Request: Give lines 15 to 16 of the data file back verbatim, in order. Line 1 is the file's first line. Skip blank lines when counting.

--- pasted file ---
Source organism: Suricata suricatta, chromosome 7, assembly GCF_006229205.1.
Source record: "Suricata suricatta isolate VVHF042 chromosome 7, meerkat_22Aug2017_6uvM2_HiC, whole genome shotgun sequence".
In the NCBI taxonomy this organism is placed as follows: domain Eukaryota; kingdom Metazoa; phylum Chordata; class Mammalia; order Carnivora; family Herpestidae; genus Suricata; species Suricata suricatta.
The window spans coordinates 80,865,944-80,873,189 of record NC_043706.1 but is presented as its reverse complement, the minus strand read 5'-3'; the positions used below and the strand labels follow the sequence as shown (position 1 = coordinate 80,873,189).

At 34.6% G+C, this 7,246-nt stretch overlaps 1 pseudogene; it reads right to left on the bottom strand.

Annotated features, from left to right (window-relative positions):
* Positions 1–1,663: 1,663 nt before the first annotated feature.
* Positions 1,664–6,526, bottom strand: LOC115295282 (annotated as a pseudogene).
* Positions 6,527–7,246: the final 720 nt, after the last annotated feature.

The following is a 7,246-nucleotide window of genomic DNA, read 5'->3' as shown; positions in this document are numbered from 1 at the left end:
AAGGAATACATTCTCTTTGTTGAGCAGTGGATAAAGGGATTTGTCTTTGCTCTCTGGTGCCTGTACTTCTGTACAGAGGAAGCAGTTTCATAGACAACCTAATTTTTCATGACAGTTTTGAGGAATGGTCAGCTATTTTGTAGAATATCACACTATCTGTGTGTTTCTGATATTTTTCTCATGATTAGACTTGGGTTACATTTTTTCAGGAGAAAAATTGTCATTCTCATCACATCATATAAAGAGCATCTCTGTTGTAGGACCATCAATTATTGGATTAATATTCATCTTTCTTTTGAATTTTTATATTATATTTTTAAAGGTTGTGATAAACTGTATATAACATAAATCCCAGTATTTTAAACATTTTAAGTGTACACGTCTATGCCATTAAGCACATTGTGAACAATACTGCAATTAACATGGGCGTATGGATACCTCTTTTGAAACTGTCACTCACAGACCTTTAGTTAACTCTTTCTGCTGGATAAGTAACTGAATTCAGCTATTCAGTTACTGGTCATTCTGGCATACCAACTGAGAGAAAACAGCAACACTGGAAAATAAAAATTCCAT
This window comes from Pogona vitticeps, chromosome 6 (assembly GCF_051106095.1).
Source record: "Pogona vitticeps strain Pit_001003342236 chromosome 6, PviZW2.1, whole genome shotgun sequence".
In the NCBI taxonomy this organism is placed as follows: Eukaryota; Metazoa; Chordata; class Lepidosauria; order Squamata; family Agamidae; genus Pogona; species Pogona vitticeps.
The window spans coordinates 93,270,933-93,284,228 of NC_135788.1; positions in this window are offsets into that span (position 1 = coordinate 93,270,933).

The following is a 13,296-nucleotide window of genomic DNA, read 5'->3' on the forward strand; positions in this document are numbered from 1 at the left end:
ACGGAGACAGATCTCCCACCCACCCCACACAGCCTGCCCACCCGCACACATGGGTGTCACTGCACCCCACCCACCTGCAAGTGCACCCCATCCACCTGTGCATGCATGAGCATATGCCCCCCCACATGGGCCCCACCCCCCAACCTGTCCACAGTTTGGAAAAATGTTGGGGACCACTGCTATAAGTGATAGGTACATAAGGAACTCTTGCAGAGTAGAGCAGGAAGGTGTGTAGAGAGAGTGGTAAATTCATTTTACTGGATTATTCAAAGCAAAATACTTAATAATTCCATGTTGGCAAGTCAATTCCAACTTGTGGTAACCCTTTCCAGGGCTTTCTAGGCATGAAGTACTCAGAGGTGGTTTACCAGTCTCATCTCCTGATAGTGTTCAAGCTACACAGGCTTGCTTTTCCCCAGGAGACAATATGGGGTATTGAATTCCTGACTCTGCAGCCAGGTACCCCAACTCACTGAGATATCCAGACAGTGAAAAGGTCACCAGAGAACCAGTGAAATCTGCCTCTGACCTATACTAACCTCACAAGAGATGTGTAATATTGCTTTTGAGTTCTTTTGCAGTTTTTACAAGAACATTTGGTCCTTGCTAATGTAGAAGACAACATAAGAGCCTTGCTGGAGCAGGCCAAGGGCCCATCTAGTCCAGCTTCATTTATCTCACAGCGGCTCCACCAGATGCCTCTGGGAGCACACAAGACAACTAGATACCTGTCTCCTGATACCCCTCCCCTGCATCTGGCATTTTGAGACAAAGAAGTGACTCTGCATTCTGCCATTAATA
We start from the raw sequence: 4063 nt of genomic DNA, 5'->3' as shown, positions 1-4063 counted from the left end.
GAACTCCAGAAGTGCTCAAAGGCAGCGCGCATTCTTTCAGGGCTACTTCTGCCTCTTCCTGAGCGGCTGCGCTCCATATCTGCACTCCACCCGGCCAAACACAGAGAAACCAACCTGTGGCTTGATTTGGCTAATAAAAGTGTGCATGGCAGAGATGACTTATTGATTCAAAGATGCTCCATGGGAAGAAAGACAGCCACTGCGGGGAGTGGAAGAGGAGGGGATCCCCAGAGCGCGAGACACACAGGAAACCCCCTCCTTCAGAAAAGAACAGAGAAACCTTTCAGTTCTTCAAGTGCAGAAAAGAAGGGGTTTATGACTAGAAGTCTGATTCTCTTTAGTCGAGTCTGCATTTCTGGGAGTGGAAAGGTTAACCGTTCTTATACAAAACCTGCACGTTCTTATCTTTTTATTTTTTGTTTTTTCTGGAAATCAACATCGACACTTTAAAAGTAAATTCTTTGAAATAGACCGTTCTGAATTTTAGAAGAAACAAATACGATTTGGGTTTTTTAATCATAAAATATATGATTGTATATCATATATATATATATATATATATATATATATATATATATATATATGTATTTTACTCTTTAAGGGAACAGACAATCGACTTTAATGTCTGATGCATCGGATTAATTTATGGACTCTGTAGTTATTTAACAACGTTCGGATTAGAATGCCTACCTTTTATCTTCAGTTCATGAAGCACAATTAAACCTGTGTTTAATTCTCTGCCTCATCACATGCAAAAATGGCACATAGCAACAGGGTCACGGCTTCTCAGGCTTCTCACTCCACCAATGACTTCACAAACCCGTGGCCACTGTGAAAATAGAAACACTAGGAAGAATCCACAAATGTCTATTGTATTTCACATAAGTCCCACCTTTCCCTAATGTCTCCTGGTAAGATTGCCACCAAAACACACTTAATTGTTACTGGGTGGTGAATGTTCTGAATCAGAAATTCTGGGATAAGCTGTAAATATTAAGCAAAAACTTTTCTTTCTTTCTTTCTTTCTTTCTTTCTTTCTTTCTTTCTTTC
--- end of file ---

The window spans coordinates 93,270,933-93,284,228 of NC_135788.1; positions in this window are offsets into that span (position 1 = coordinate 93,270,933).

The following is a 13,296-nucleotide window of genomic DNA, read 5'->3' on the forward strand; positions in this document are numbered from 1 at the left end: